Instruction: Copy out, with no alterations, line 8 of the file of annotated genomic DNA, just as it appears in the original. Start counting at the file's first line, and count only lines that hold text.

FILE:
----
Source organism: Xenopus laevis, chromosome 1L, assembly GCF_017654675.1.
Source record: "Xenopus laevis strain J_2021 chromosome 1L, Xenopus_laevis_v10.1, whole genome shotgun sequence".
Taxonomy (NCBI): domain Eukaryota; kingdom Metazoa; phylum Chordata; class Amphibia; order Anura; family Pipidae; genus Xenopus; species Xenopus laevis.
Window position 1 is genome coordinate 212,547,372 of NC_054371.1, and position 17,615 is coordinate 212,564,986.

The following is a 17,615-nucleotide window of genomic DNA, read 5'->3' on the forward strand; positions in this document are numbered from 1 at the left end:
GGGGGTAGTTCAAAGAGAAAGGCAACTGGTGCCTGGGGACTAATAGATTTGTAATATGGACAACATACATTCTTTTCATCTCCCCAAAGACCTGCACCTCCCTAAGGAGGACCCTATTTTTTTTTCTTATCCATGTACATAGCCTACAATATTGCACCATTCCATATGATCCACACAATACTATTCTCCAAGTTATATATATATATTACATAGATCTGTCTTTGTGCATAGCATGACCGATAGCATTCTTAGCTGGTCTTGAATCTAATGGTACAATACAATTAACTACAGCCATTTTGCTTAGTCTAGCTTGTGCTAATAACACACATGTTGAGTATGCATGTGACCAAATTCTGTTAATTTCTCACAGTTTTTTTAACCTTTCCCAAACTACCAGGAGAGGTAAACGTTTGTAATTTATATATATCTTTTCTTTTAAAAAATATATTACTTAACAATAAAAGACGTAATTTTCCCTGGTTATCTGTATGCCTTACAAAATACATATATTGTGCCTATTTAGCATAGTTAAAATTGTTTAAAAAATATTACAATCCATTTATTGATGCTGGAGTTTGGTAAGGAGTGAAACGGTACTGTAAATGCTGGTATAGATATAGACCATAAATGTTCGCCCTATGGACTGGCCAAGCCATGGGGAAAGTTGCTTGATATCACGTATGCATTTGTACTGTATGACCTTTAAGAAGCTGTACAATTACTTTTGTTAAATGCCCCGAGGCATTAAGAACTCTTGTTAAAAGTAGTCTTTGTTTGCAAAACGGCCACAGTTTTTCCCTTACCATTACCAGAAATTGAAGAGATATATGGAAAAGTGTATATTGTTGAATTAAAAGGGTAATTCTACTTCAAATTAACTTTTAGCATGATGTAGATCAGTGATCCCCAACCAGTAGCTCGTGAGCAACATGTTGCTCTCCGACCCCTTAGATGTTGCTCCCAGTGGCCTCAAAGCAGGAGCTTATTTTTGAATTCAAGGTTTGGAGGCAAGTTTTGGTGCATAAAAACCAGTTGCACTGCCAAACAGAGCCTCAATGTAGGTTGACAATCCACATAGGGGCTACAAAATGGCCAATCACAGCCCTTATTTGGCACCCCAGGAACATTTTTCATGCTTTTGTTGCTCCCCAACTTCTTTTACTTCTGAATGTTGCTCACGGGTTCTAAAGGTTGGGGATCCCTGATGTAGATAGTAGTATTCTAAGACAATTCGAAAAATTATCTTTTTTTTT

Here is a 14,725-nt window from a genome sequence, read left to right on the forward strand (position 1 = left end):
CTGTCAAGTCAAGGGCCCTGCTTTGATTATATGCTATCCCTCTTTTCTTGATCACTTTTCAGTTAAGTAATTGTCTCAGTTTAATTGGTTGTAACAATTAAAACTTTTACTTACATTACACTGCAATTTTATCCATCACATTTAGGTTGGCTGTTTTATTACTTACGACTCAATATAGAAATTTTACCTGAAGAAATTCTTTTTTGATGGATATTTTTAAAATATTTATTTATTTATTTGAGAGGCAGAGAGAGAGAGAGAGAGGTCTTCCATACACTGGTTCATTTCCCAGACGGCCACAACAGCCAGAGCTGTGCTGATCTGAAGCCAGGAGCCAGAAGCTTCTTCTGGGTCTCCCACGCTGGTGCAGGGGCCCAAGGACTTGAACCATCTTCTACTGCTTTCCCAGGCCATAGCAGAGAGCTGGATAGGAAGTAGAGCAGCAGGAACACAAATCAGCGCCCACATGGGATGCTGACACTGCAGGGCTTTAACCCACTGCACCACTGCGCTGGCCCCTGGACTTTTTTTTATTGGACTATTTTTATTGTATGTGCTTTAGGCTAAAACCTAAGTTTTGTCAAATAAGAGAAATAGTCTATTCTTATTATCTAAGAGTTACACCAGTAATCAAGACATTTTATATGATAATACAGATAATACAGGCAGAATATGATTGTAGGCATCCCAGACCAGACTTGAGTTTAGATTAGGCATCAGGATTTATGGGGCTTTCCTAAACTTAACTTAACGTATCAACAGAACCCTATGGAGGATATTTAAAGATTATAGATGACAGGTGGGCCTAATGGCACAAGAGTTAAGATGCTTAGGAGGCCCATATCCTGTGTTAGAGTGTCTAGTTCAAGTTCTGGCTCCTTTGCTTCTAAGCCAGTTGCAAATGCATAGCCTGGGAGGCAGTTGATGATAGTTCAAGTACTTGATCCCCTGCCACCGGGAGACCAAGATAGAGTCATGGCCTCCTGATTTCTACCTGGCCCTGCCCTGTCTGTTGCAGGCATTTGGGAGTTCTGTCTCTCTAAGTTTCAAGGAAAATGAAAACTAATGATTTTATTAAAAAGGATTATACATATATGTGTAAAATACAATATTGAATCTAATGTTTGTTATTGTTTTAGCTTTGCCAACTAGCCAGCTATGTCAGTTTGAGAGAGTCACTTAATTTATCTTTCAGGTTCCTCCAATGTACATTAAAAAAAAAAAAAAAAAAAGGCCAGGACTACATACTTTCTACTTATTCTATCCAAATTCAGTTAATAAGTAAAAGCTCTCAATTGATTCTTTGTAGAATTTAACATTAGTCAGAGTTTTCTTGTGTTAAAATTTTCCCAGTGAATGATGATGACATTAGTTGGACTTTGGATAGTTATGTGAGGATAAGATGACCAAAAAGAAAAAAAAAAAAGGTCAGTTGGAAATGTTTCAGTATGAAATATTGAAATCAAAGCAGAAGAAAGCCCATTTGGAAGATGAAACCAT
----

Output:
CTGTCAAGTCAAGGGCCCTGCTTTGATTATATGCTATCCCTCTTTTCTTGATCACTTTTCAGTTAAGTAATTGTCTCAGTTTAATTGGTTGTAACAATTAAAACTTTTACTTACATTACACTGCAATTTTATCCATCACATTTAGGTTGGCTGTTTTATTACTTACGACTCAATATAGAAATTTTACCTGAAGAAATTCTTTTTTGATGGATATTTTTAAAATATTTATTTATTTATTTGAGAGGCAGAGAGAGAGAGAGAGAGGTCTTCCATACACTGGTTCATTTCCCAGACGGCCACAACAGCCAGAGCTGTGCTGATCTGAAGCCAGGAGCCAGAAGCTTCTTCTGGGTCTCCCACGCTGGTGCAGGGGCCCAAGGACTTGAACCATCTTCTACTGCTTTCCCAGGCCATAGCAGAGAGCTGGATAGGAAGTAGAGCAGCAGGAACACAAATCAGCGCCCACATGGGATGCTGACACTGCAGGGCTTTAACCCACTGCACCACTGCGCTGGCCCCTGGACTTTTTTTTATTGGACTATTTTTATTGTATGTGCTTTAGGCTAAAACCTAAGTTTTGTCAAATAAGAGAAATAGTCTATTCTTATTATCTAAGAGTTACACCAGTAATCAAGACATTTTATATGATAATACAGATAATACAGGCAGAATATGATTGTAGGCATCCCAGACCAGACTTGAGTTTAGATTAGGCATCAGGATTTATGGGGCTTTCCTAAACTTAACTTAACGTATCAACAGAACCCTATGGAGGATATTTAAAGATTATAGATGACAGGTGGGCCTAATGGCACAAGAGTTAAGATGCTTAGGAGGCCCATATCCTGTGTTAGAGTGTCTAGTTCAAGTTCTGGCTCCTTTGCTTCTAAGCCAGTTGCAAATGCATAGCCTGGGAGGCAGTTGATGATAGTTCAAGTACTTGATCCCCTGCCACCGGGAGACCAAGATAGAGTCATGGCCTCCTGATTTCTACCTGGCCCTGCCCTGTCTGTTGCAGGCATTTGGGAGTTCTGTCTCTCTAAGTTTCAAGGAAAATGAAAACTAATGATTTTATTAAAAAGGATTATACATATATGTGTAAAATACAATATTGAATCTAATGTTTGTTATTGTTTTAGCTTTGCCAACTAGCCAGCTATGTCAGTTTGAGAGAGTCACTTAATTTATCTTTCAGGTTCCTCCAATGTACATTAAAAAAAAAAAAAAAAAAAGGCCAGGACTACATACTTTCTACTTATTCTATCCAAATTCAGTTAATAAGTAAAAGCTCTCAATTGATTCTTTGTAGAATTTAACATTAGTCAGAGTTTTCTTGTGTTAAAATTTTCCCAGTGAATGATGATGACATTAGTTGGACTTTGGATAGTTATGTGAGGATAAGATGACCAAAAAGAAAAAAAAAAAAGGTCAGTTGGAAATGTTTCAGTATGAAATATTGAAATCAAAGCAGAAGAAAGCCCATTTGGAAGATGAAACCAT